Successful Implementation and Integration of a Digital Healthcare Platform Supporting Patient- and Workflow in a Swedish Primary Healthcare Center

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ABSTRACT This abstract is based on a pilot study from an ongoing project focusing the implementation of a digital platform offering support for both the patient- and workflow at a primary healthcare center in Western Sweden. The overarching aim of the project is to follow the introduction and adaptation (normalization) of the platform in primary healthcare centers to study how digital support of the patient- and workflow affects the healthcare professionals (HCP) working routines and workload. Through the platform, patients can make contact with the primary healthcare center digitally instead of through phone calls. Communication can take place synchronously or asynchronously and patient meetings digitally (through chat or video) or physically. Through the platform patients are directed to different categories of HCPs, depending on symptoms. We will present the findings of how the organization and leadership was prepared for the introduction of the platform and how the HCPs are prepared, trained and affected by the implementation. The primary healthcare center’s motive for implementing the platform was to increase patient accessibility and experience, enhance resource utilization, and to decrease workload for HCPs (primarily the nurses). Past research shows that implementations of this type of digital platforms are a complex process, involving a wide range of actors who translate means, actions, and objectives into care practices in different ways (Damschroder et al., 2009) not always rendering the expected effects (Cajander, Larusdottir, & Hedström, 2020). Also, early research on digital implementations in healthcare has been accused of being rich in data but “information poor” (Nilsen, 2020). However, several theoretical tools to comprehend and illuminate implementation failures or successes have been developed (Damschroder et al., 2009; C May & Finch, 2009; C. R. May et al., 2011; Nilsen, 2020; Tabak, Khoong, Chambers, & Brownson, 2012). One such explanatory framework is the Normalization Process Theory (NPT) (C May & Finch, 2009). NPT identifies and explains important mechanisms that promote or inhibit an implementation process. It allows a systematic exploration of how and why (or not) a digital healthcare platform becomes normalized and sustained in healthcare practice. NPT “characterizes and explains implementation processes as interactions between ‘emergent expressions of agency (i.e., the things that people do to make something happen, and the ways that they work with different components of a complex intervention to do so); and as ‘dynamic elements of context’ (the social-structural and social-cognitive resources that people draw on to realize that agency)” (Carl May, 2013, p. 1). We use NPT and its constructs as an explanatory framework for analyzing the empirical findings from the pilot study. Method Methods of inquiry included semi-structured interviews (N=12) and observations during training sessions with the HCPs (2), as well as at a formal workplace meeting (1). The interviews were conducted with four nurses, three doctors, two managers, one psychologist, and one rehabilitation coordinator from the same healthcare center. We also interviewed one of the main initiators and developers of the platform. NPT has inspired the framing of the interviews as well as the data analysis. Findings The findings suggest that the digital platform has been successfully implemented and integrated into the everyday care routines at the primary healthcare center. In specific, it has positively affected the patient- and workflow as well as the HCP’s working conditions. The findings also point at the importance of preparation on the organizational and leadership level before platform implementation. In the presentation, we will elaborate further on how the platform becomes successfully embedded and integrated by using the NPT constructs of coherence, cognitive participation, collective actions, and reflexive monitoring as an analytical lens. References Cajander, Å., Larusdottir, M., & Hedström, G. (2020). The effects of automation of a patient-centric service in primary care on the work engagement and exhaustion of nurses. Quality and User Experience, 5(1), 1-13. Damschroder, L. J., Aron, D. C., Keith, R. E., Kirsh, S. R., Alexander, J. A., & Lowery, J. C. (2009). Fostering implementation of health services research findings into practice: a consolidated framework for advancing implementation science. Implementation science, 4(1), 1-15. May, C. (2013). Towards a general theory of implementation. Implementation science, 8(1), 1-14. May, C., & Finch, T. (2009). Implementing, embedding, and integrating practices: an outline of normalization process theory. Sociology, 43(3), 535-554. May, C. R., Finch, T. L., Cornford, J., Exley, C., Gately, C., Kirk, S., . . . Rogers, A. (2011). Integrating telecare for chronic disease management in the community: what needs to be done? BMC health services research, 11(1), 131. Nilsen, P. (2020). Making sense of implementation theories, models, and frameworks. In Implementation Science 3.0 (pp. 53-79): Springer. Tabak, R. G., Khoong, E. C., Chambers, D. A., & Brownson, R. C. (2012). Bridging research and practice: models for dissemination and implementation research. American journal of preventive medicine, 43(3), 337-350.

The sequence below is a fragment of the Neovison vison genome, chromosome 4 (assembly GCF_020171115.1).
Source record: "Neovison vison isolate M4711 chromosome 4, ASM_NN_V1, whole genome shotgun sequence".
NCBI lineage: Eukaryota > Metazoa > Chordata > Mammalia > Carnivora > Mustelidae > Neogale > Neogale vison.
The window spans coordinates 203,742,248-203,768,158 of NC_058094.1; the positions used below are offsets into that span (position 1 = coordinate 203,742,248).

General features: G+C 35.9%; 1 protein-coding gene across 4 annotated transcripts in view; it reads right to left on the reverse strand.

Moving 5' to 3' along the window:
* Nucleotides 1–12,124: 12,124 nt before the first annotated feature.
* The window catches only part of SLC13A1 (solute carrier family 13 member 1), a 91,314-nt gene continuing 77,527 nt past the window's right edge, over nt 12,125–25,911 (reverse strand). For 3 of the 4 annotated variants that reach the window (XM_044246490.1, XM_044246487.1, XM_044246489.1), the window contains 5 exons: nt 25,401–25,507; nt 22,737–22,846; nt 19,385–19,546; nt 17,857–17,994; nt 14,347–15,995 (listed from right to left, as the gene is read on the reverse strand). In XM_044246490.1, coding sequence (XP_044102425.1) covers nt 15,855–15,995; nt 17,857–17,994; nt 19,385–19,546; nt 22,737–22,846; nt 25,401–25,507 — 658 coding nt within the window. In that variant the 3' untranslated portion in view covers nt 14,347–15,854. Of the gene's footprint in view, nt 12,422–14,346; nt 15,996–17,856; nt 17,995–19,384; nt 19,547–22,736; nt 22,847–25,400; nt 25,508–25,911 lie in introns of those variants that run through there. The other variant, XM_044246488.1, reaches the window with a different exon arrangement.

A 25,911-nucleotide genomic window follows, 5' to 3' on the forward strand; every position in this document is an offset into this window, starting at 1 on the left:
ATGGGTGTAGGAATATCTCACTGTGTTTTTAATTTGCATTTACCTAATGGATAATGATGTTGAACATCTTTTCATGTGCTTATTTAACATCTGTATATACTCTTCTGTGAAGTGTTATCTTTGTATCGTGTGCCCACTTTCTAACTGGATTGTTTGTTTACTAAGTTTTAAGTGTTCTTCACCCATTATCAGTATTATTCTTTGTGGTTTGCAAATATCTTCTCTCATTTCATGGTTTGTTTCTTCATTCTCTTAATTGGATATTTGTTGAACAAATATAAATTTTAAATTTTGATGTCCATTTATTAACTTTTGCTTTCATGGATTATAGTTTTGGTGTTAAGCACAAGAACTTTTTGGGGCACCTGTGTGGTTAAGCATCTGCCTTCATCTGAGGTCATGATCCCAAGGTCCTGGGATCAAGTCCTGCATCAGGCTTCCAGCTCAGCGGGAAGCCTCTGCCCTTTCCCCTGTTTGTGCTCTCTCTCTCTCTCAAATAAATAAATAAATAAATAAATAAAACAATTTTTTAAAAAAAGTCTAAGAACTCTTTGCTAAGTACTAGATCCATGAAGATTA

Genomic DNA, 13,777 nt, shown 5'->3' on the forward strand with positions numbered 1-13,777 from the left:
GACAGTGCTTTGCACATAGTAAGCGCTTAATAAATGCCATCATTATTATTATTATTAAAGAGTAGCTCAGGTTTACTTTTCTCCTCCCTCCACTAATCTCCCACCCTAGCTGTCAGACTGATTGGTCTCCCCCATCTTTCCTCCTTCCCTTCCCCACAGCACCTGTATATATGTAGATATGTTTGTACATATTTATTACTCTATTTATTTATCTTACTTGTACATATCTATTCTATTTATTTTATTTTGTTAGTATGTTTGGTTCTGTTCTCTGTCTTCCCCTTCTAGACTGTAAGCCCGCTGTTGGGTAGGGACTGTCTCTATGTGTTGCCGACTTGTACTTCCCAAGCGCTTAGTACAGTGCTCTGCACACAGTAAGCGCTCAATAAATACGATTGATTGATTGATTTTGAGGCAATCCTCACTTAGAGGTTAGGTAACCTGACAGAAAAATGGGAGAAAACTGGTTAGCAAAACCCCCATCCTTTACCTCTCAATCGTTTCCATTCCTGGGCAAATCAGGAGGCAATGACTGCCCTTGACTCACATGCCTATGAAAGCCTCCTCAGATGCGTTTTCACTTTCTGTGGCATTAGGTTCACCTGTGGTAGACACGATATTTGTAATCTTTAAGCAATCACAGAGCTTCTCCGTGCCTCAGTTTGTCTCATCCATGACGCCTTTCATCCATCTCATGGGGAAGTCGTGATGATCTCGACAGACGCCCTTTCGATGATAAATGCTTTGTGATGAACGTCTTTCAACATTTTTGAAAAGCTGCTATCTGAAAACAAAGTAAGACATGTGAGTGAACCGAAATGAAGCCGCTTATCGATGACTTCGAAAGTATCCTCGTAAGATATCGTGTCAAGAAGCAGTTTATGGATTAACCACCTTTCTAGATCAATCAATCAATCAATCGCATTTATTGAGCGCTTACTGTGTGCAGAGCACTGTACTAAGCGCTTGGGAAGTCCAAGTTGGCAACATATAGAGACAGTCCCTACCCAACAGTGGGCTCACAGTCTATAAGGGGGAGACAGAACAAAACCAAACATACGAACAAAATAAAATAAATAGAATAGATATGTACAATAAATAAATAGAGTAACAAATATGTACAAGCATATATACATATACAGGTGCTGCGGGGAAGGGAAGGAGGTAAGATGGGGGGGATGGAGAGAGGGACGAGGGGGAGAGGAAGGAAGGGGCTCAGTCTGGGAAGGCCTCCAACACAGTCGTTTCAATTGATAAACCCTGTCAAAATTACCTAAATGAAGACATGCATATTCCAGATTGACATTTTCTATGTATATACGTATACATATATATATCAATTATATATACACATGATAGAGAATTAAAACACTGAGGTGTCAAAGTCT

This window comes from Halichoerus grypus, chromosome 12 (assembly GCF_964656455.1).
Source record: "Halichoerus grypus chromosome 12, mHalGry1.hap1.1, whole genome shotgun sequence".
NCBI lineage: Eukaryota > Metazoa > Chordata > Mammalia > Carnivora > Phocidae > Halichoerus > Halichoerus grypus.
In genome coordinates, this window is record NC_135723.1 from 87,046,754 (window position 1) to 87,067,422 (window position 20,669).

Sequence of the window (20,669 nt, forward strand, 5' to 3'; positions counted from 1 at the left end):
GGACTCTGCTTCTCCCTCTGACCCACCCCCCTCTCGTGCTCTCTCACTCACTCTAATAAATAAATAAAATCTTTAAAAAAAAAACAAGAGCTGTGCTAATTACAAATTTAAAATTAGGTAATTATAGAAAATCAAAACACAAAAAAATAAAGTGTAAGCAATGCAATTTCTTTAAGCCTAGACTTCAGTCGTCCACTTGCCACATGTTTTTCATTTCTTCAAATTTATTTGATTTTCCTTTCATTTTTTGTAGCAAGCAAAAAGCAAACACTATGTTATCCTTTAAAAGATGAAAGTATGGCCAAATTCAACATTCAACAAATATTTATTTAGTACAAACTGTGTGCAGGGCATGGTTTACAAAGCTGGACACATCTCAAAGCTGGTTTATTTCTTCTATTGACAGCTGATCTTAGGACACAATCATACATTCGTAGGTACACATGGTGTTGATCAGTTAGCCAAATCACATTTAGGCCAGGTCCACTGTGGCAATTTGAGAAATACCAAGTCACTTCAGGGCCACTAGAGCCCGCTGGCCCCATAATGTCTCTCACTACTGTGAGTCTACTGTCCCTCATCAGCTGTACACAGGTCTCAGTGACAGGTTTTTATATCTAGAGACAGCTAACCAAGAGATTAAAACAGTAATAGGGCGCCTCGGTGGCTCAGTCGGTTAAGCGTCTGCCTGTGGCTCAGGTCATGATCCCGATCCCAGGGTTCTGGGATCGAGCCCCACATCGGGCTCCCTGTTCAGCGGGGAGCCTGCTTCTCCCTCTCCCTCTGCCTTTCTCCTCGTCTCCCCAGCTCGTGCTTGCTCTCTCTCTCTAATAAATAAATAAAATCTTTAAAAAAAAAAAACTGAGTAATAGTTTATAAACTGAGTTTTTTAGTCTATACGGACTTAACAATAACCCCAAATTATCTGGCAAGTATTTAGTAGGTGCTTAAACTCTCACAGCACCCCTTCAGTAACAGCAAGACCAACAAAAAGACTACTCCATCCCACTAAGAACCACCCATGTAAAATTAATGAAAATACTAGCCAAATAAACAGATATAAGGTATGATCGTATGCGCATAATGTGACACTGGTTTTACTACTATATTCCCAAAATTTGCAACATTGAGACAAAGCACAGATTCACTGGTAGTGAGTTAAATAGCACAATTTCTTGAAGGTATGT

Original languageEnglish
Publication statusPublished - 2021 Aug 19
EventWORK2021: Work beyond Crises - Turku Centre for Labour Studies (TCLS) at University of Turku, Finland, Turku, Finland
Duration: 2021 Aug 182021 Aug 19


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Subject classification (UKÄ)

  • Health Care Service and Management, Health Policy and Services and Health Economy
  • Information Systems, Social aspects